Oral medicine and antibiotics for gum disease
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Topical Gels And Strips
The biggest advantage of the direct delivery of antibiotics to the surfaces of the gums is that the whole body is not affected. Topical gels and direct delivery methods tend to be preferred over their oral counterparts and are extremely effective when used after scaling and root planing procedures. Here are some of the most commonly used direct delivery antibiotics:
- PerioChip® This chip is placed into the actual gum pocket after root planing procedure. PerioChip® slowly releases Chlorhexidine, a powerful antibacterial antiseptic. PerioChip® reduces pocket depth in most cases in periodontitis sufferers.
- Actisite® This thin strip is similar to dental floss and contains tetracycline hydrochloride. The thread is place temporarily directly between the tooth and gum to kill bacteria and reduce the depth of gum pockets. Several threads are sometimes placed for around 10 days to enhance the antibiotic effect.
- Elyzol® This metronidazole antibiotic comes in gel and strip form. It is unique because it is able to destroy parasites as well as oral bacteria.
- Arestin® This Minocycline antibiotic comes in mini capsules which are delivered into the gums after scaling and root planning.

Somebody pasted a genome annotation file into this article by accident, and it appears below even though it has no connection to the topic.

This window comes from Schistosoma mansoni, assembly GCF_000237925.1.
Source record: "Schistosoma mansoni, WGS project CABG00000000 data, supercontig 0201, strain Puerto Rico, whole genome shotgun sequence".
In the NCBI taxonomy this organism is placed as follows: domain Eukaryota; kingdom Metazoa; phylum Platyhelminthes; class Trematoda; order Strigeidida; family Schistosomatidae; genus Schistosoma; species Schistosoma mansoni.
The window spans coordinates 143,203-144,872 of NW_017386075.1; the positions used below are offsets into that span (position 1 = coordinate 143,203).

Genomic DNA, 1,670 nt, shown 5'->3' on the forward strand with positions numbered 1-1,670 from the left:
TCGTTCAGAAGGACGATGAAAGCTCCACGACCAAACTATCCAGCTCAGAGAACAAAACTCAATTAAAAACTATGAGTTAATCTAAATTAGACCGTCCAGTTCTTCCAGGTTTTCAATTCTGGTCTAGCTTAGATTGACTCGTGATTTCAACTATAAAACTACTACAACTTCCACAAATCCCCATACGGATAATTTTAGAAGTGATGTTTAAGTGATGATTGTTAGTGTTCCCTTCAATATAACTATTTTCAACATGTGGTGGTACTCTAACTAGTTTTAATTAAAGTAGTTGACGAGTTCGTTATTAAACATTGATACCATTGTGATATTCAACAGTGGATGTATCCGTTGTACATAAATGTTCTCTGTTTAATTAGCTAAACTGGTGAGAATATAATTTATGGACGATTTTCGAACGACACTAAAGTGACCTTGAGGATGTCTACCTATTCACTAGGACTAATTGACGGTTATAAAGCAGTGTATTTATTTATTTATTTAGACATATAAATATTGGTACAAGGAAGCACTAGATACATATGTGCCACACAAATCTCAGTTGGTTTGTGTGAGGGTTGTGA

Noticeable periodontal improvements are usually seen after systemic or oral antibiotic treatment. Your Periodontist or dentist will incorporate and recommend the necessary antibiotic treatments as necessary for the healing of your periodontal condition.
What Are The Risks And Causes Of Periodontal Disease
There are many factors that can put someone at risk for gum disease. An important one is poor oral hygiene, which may allow bacterial plaque to build up. Other risk factors include family history, diabetes, smoking, certain prescription medicines, stress, pregnancy, diseases affecting the immune system, and tooth alignment irregularities that may lead to food impaction.
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Dental Trauma And Infection
If your older child’s teeth become dislodged due to trauma, the dentist may prescribe tetracycline.
However, tetracycline can cause permanent tooth discoloring when a child’s dentin is still being formed, also called tetracycline teeth, so children under 12 will be prescribed something else in most cases, like penicillin V or amoxicillin. Topical antibiotics may also be used to help with gum healing.
What Are The Benefits And Risks Of Using Antibiotics As Well As Cleaning By A Dental Care Professional To Treat Gum Disease
Why is this question important?